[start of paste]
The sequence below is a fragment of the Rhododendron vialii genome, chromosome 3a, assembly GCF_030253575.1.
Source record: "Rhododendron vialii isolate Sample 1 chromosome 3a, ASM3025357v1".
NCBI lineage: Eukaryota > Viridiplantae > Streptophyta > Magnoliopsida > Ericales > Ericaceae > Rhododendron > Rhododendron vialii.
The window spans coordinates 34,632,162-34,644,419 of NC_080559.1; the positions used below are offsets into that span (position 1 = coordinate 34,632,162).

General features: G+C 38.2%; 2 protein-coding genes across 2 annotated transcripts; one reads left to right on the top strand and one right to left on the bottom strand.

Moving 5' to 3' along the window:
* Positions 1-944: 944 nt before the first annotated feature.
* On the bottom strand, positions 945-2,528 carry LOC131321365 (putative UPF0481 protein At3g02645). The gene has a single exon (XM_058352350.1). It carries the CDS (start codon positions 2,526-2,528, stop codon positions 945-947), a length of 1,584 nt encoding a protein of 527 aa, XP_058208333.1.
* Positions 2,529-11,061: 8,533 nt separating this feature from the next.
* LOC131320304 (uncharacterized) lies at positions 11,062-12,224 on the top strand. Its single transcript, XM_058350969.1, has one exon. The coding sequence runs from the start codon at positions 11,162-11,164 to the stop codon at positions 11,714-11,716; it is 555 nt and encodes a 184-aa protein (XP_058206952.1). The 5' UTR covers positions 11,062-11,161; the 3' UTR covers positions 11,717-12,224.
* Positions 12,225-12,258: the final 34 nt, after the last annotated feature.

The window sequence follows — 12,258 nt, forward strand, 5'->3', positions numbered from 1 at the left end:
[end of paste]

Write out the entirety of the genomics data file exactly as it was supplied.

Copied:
The sequence below is a fragment of the Rhododendron vialii genome, chromosome 3a, assembly GCF_030253575.1.
Source record: "Rhododendron vialii isolate Sample 1 chromosome 3a, ASM3025357v1".
NCBI lineage: Eukaryota > Viridiplantae > Streptophyta > Magnoliopsida > Ericales > Ericaceae > Rhododendron > Rhododendron vialii.
The window spans coordinates 34,632,162-34,644,419 of NC_080559.1; the positions used below are offsets into that span (position 1 = coordinate 34,632,162).

General features: G+C 38.2%; 2 protein-coding genes across 2 annotated transcripts; one reads left to right on the top strand and one right to left on the bottom strand.

Moving 5' to 3' along the window:
* Positions 1-944: 944 nt before the first annotated feature.
* On the bottom strand, positions 945-2,528 carry LOC131321365 (putative UPF0481 protein At3g02645). The gene has a single exon (XM_058352350.1). It carries the CDS (start codon positions 2,526-2,528, stop codon positions 945-947), a length of 1,584 nt encoding a protein of 527 aa, XP_058208333.1.
* Positions 2,529-11,061: 8,533 nt separating this feature from the next.
* LOC131320304 (uncharacterized) lies at positions 11,062-12,224 on the top strand. Its single transcript, XM_058350969.1, has one exon. The coding sequence runs from the start codon at positions 11,162-11,164 to the stop codon at positions 11,714-11,716; it is 555 nt and encodes a 184-aa protein (XP_058206952.1). The 5' UTR covers positions 11,062-11,161; the 3' UTR covers positions 11,717-12,224.
* Positions 12,225-12,258: the final 34 nt, after the last annotated feature.

The window sequence follows — 12,258 nt, forward strand, 5'->3', positions numbered from 1 at the left end: